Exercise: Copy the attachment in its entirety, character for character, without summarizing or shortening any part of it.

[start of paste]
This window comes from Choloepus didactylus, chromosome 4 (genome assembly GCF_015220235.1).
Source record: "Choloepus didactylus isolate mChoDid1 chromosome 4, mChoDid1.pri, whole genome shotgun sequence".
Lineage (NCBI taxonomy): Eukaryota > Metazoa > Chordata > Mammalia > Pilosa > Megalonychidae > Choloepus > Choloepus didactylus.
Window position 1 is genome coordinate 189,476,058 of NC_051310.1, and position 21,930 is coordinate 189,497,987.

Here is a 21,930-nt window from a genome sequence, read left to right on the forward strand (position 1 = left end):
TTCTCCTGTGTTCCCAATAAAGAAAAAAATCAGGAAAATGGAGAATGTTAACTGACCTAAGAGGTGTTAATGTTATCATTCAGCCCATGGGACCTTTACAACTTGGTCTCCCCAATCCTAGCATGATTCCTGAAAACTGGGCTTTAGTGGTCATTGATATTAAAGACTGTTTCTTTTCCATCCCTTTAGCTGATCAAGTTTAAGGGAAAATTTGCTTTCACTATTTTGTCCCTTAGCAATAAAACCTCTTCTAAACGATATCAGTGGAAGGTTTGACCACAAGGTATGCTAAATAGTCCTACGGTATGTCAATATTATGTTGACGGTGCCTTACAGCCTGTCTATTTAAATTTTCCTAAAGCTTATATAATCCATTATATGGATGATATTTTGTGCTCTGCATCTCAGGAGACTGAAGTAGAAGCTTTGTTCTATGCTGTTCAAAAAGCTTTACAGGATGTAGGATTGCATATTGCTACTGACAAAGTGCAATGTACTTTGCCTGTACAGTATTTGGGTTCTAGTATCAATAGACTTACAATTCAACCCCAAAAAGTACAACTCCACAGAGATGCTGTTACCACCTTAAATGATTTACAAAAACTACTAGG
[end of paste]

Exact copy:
This window comes from Choloepus didactylus, chromosome 4 (genome assembly GCF_015220235.1).
Source record: "Choloepus didactylus isolate mChoDid1 chromosome 4, mChoDid1.pri, whole genome shotgun sequence".
Lineage (NCBI taxonomy): Eukaryota > Metazoa > Chordata > Mammalia > Pilosa > Megalonychidae > Choloepus > Choloepus didactylus.
Window position 1 is genome coordinate 189,476,058 of NC_051310.1, and position 21,930 is coordinate 189,497,987.

Here is a 21,930-nt window from a genome sequence, read left to right on the forward strand (position 1 = left end):
TTCTCCTGTGTTCCCAATAAAGAAAAAAATCAGGAAAATGGAGAATGTTAACTGACCTAAGAGGTGTTAATGTTATCATTCAGCCCATGGGACCTTTACAACTTGGTCTCCCCAATCCTAGCATGATTCCTGAAAACTGGGCTTTAGTGGTCATTGATATTAAAGACTGTTTCTTTTCCATCCCTTTAGCTGATCAAGTTTAAGGGAAAATTTGCTTTCACTATTTTGTCCCTTAGCAATAAAACCTCTTCTAAACGATATCAGTGGAAGGTTTGACCACAAGGTATGCTAAATAGTCCTACGGTATGTCAATATTATGTTGACGGTGCCTTACAGCCTGTCTATTTAAATTTTCCTAAAGCTTATATAATCCATTATATGGATGATATTTTGTGCTCTGCATCTCAGGAGACTGAAGTAGAAGCTTTGTTCTATGCTGTTCAAAAAGCTTTACAGGATGTAGGATTGCATATTGCTACTGACAAAGTGCAATGTACTTTGCCTGTACAGTATTTGGGTTCTAGTATCAATAGACTTACAATTCAACCCCAAAAAGTACAACTCCACAGAGATGCTGTTACCACCTTAAATGATTTACAAAAACTACTAGG